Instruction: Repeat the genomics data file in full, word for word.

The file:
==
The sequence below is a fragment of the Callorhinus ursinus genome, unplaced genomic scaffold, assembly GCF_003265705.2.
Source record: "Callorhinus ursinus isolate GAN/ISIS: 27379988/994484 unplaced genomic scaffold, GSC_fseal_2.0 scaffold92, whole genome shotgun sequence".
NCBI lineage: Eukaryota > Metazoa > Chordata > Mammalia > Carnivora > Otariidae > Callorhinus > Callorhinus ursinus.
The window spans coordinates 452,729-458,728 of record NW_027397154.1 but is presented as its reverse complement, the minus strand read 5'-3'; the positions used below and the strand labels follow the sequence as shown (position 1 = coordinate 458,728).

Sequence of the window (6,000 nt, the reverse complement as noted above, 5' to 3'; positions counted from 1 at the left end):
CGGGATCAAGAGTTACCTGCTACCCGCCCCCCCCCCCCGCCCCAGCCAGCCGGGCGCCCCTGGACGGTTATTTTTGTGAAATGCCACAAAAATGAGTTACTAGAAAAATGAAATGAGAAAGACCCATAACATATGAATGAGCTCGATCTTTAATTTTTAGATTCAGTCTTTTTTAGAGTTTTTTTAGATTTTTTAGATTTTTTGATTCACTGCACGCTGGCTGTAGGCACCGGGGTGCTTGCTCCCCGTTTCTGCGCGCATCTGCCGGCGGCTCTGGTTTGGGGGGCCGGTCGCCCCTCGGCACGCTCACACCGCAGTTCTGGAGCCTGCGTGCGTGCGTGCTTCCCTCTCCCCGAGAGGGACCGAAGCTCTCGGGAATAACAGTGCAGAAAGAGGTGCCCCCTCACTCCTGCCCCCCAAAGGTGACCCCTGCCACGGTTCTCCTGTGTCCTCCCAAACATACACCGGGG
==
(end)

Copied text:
The sequence below is a fragment of the Callorhinus ursinus genome, unplaced genomic scaffold, assembly GCF_003265705.2.
Source record: "Callorhinus ursinus isolate GAN/ISIS: 27379988/994484 unplaced genomic scaffold, GSC_fseal_2.0 scaffold92, whole genome shotgun sequence".
NCBI lineage: Eukaryota > Metazoa > Chordata > Mammalia > Carnivora > Otariidae > Callorhinus > Callorhinus ursinus.
The window spans coordinates 452,729-458,728 of record NW_027397154.1 but is presented as its reverse complement, the minus strand read 5'-3'; the positions used below and the strand labels follow the sequence as shown (position 1 = coordinate 458,728).

Sequence of the window (6,000 nt, the reverse complement as noted above, 5' to 3'; positions counted from 1 at the left end):
CGGGATCAAGAGTTACCTGCTACCCGCCCCCCCCCCCCGCCCCAGCCAGCCGGGCGCCCCTGGACGGTTATTTTTGTGAAATGCCACAAAAATGAGTTACTAGAAAAATGAAATGAGAAAGACCCATAACATATGAATGAGCTCGATCTTTAATTTTTAGATTCAGTCTTTTTTAGAGTTTTTTTAGATTTTTTAGATTTTTTGATTCACTGCACGCTGGCTGTAGGCACCGGGGTGCTTGCTCCCCGTTTCTGCGCGCATCTGCCGGCGGCTCTGGTTTGGGGGGCCGGTCGCCCCTCGGCACGCTCACACCGCAGTTCTGGAGCCTGCGTGCGTGCGTGCTTCCCTCTCCCCGAGAGGGACCGAAGCTCTCGGGAATAACAGTGCAGAAAGAGGTGCCCCCTCACTCCTGCCCCCCAAAGGTGACCCCTGCCACGGTTCTCCTGTGTCCTCCCAAACATACACCGGGG